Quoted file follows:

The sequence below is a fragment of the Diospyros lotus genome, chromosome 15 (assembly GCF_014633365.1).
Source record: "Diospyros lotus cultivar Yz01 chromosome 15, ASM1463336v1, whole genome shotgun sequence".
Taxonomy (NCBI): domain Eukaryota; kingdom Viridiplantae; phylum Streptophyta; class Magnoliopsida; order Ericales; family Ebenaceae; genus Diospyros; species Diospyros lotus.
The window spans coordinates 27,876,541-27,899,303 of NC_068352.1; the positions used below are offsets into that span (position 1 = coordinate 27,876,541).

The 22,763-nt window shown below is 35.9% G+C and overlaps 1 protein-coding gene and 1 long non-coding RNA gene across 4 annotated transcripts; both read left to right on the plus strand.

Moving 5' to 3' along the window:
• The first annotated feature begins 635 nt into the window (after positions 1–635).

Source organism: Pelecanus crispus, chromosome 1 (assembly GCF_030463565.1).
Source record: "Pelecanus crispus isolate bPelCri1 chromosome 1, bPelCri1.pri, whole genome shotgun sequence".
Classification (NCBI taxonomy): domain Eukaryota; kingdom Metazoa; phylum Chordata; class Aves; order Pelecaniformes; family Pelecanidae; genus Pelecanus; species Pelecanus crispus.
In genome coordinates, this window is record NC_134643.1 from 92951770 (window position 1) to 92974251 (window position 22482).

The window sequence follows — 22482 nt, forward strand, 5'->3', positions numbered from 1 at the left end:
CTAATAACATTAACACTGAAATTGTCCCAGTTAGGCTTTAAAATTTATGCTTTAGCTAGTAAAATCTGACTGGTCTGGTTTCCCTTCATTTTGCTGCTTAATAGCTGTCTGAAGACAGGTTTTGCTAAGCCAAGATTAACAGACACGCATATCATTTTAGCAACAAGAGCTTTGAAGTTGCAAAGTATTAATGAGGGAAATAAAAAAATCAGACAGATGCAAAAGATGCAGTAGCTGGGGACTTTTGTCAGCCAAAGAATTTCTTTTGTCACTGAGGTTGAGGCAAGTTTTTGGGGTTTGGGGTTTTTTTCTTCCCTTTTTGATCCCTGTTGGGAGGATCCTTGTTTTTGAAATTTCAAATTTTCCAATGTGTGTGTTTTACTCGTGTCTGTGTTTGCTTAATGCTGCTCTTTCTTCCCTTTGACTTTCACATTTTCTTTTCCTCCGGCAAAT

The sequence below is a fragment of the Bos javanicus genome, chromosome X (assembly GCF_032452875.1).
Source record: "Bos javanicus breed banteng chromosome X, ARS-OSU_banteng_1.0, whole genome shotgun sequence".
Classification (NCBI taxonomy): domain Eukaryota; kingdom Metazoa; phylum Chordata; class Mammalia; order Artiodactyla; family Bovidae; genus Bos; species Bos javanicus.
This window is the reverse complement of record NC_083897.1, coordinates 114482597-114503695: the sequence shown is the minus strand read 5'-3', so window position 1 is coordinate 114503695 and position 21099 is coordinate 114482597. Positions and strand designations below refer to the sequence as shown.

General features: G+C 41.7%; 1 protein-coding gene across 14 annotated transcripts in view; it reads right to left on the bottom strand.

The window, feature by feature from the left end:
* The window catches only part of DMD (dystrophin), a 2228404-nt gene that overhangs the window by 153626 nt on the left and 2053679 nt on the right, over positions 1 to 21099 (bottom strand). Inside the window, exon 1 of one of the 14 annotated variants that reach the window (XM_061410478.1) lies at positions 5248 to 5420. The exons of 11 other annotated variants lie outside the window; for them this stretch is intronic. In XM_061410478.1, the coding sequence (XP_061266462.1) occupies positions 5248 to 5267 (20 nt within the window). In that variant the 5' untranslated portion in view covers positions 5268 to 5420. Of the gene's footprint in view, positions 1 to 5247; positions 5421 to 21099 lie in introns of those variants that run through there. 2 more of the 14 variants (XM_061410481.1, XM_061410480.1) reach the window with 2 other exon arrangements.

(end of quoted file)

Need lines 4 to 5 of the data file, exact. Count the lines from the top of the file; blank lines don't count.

The window spans coordinates 27,876,541-27,899,303 of NC_068352.1; the positions used below are offsets into that span (position 1 = coordinate 27,876,541).

The 22,763-nt window shown below is 35.9% G+C and overlaps 1 protein-coding gene and 1 long non-coding RNA gene across 4 annotated transcripts; both read left to right on the plus strand.